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People in the Midlands are being urged to seek the urgent care and treatment they need after visits to A&E in April dropped by almost 60 per cent.
Seeking medical help is one of the four reasons that people can safely leave home, in line with government guidance. NHS staff have worked hard to put in place measures allowing people to access care safely – such as splitting services into Covid and non-Covid. Yet latest figures show that many people are not seeking treatment due to coronavirus fears.
From 1 April – 22 April 2020 there were 4,763 A&E visits at hospital trusts covering the Midlands, compared with 11,703 during the same period last year. Emergency admissions have also dropped significantly by over 40 per cent.
To help remind people the NHS is still there for them it has recently launched a campaign called ‘Help Us Help You’, sharing the best way for people in the Midlands to get the help they need for a range of symptoms. Those with the following symptoms should visit A&E:
- loss of consciousness
- acute confused state and fits that are not stopping
- chest pain
- breathing difficulties
- severe bleeding that cannot be stopped
- severe allergic reactions
- severe burns or scalds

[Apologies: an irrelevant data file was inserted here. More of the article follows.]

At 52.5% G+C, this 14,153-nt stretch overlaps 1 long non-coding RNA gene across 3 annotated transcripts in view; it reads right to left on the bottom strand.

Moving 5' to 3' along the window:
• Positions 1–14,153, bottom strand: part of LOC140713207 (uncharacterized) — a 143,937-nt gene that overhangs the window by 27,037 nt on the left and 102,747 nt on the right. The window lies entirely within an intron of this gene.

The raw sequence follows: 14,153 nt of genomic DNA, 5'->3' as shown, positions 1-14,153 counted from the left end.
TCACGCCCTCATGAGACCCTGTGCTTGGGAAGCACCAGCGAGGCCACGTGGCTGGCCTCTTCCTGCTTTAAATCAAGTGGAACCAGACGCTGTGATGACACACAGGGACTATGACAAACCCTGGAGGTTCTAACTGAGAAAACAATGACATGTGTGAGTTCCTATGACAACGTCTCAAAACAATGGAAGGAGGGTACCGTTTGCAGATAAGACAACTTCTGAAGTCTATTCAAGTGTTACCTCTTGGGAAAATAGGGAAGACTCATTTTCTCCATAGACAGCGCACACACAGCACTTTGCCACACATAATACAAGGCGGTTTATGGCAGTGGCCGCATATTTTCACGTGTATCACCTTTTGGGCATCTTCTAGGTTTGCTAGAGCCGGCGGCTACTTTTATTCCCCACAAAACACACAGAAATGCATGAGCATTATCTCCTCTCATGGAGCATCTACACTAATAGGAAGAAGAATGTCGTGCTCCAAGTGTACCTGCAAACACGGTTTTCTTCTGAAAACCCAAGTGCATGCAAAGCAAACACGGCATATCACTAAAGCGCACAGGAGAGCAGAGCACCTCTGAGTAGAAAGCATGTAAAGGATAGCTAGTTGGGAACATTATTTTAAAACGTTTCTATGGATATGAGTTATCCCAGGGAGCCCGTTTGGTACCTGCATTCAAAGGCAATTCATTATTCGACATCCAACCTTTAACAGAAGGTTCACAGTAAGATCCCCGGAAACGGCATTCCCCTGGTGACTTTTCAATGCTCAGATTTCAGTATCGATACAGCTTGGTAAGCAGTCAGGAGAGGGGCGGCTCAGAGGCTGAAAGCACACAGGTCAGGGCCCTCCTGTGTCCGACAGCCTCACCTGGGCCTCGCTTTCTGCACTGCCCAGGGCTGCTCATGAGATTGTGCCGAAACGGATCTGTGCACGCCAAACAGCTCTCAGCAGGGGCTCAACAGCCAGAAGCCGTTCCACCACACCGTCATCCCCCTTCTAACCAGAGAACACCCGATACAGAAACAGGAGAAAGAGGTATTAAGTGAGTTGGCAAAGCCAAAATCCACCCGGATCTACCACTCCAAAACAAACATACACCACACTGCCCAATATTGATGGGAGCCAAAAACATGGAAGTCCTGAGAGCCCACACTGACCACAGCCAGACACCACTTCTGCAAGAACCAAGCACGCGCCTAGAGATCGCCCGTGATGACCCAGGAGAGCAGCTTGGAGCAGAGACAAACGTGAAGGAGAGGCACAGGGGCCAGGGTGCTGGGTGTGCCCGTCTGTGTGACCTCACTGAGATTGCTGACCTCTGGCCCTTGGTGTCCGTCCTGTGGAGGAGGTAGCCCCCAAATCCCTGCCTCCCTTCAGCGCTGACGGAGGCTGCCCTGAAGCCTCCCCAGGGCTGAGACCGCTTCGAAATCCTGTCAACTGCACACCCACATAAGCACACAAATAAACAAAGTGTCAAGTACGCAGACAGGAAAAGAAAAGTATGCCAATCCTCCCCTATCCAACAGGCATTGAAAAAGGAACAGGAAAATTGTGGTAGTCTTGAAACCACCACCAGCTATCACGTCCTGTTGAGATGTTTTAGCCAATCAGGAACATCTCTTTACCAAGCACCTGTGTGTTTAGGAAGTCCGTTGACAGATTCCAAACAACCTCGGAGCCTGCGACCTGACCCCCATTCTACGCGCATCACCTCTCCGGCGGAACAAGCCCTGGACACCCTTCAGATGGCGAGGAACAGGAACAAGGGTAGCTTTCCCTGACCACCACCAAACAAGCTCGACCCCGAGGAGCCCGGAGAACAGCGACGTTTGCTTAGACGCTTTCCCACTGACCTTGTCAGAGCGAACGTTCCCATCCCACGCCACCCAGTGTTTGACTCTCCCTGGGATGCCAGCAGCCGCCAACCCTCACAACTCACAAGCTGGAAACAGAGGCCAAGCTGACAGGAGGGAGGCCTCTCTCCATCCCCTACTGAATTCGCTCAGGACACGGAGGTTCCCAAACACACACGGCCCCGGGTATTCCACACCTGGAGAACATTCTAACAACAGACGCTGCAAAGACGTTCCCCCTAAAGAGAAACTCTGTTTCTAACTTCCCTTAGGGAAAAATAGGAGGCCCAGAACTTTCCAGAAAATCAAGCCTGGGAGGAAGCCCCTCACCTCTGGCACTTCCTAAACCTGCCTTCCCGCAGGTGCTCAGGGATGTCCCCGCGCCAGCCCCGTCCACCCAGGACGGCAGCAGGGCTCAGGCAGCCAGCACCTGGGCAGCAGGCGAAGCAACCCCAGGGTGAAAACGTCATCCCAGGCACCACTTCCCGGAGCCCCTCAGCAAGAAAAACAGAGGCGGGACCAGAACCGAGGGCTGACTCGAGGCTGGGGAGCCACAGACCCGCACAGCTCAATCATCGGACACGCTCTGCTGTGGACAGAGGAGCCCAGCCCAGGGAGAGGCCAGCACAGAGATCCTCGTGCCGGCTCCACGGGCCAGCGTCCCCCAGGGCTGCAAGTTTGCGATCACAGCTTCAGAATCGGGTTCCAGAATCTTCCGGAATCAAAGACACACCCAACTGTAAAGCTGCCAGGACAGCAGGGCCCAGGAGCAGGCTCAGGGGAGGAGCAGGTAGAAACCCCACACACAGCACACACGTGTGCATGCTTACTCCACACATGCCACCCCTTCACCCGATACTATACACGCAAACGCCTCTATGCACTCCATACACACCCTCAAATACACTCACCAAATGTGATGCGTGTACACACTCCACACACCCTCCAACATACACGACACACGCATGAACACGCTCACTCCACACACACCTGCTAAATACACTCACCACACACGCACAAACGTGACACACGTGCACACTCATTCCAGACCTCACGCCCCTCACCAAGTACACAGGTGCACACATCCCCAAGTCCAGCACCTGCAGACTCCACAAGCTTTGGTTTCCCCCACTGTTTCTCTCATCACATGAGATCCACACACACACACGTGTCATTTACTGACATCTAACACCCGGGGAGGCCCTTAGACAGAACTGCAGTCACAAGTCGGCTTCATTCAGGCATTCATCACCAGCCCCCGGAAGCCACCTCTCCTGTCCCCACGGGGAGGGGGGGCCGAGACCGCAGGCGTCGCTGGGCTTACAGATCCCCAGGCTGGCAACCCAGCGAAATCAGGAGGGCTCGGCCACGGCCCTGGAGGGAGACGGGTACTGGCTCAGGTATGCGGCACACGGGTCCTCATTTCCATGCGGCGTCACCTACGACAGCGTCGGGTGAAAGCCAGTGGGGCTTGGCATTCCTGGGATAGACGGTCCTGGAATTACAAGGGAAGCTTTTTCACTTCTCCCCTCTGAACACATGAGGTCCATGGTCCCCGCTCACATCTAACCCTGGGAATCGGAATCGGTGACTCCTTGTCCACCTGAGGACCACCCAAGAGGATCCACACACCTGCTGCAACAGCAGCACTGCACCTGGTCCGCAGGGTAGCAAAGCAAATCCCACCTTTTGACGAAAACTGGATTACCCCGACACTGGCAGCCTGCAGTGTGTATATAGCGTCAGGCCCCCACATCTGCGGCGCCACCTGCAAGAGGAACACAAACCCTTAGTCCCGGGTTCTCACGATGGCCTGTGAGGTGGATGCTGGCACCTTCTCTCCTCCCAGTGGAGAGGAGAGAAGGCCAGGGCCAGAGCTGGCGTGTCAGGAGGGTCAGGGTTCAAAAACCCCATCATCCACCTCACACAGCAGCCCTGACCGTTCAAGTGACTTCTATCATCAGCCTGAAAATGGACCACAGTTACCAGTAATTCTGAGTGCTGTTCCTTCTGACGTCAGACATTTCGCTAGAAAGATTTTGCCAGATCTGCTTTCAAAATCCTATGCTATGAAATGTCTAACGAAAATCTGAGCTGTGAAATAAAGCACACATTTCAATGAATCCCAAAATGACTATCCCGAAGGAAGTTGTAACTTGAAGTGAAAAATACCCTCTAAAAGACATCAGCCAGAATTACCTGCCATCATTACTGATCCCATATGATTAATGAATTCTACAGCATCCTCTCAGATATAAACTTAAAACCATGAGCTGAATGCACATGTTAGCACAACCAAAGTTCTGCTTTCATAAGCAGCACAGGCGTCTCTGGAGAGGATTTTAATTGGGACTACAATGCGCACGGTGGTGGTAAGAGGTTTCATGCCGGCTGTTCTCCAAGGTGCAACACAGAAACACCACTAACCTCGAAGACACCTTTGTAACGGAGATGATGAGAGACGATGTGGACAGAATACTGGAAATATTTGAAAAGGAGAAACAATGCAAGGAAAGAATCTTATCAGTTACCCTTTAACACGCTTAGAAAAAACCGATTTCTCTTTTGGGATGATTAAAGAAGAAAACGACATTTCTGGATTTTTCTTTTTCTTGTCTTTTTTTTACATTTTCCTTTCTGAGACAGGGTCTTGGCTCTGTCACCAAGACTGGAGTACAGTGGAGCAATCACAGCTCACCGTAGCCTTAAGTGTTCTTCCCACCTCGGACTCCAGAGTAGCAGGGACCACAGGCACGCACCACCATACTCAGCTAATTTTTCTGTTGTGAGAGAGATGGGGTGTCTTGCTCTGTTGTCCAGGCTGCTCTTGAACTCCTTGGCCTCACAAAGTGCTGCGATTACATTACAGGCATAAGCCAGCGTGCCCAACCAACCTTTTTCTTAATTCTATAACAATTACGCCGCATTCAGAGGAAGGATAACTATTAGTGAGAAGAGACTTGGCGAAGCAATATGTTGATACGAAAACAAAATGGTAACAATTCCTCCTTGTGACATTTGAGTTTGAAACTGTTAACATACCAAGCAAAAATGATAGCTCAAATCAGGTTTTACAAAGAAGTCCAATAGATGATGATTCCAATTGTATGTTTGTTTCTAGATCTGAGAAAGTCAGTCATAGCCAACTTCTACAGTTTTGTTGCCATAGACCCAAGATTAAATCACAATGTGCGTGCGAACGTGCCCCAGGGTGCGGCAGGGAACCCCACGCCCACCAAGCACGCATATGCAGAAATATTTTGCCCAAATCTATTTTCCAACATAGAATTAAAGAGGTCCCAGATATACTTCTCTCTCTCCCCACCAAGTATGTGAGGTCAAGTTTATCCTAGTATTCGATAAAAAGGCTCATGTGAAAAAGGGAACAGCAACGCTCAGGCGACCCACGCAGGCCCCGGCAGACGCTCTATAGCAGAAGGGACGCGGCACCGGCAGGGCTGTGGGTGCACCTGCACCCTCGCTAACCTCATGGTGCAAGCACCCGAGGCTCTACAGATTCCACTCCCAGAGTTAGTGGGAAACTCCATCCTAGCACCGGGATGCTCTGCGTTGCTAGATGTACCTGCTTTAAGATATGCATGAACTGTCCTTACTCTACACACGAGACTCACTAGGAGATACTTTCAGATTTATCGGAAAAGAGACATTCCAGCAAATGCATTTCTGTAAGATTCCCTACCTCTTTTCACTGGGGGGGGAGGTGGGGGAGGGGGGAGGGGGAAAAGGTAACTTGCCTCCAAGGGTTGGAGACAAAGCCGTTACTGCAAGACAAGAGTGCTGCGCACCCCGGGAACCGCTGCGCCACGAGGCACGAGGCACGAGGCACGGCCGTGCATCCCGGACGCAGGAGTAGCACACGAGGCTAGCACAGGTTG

- major trauma such as a road traffic accident
People should call 999 immediately if they or someone else is having a heart attack or stroke. Every second counts with these conditions.
Nigel Sturrock, Medical Director at NHS England and NHS Improvement in the Midlands, said people should not be put off attending A&E if they believe they need to.
“Waiting to get help could have serious consequences for patients and harm their full recovery. Across primary care, community services and the hospitals, the NHS has put in processes to protect patients from catching Covid-19, so patients should feel confident to come. It is vitally important that if people have serious conditions or concerns, they seek help.
“While NHS staff have pulled out all the stops to deal with coronavirus, they have also worked hard to ensure that patients who don’t have Covid-19 can safely access essential services. So, whether you or loved one have the symptoms or a heart attack or stroke, are a parent worried about their child or have concerns about conditions such as cancer you should seek help in the way you always would. Ignoring problems can have serious consequences – now or in the future.”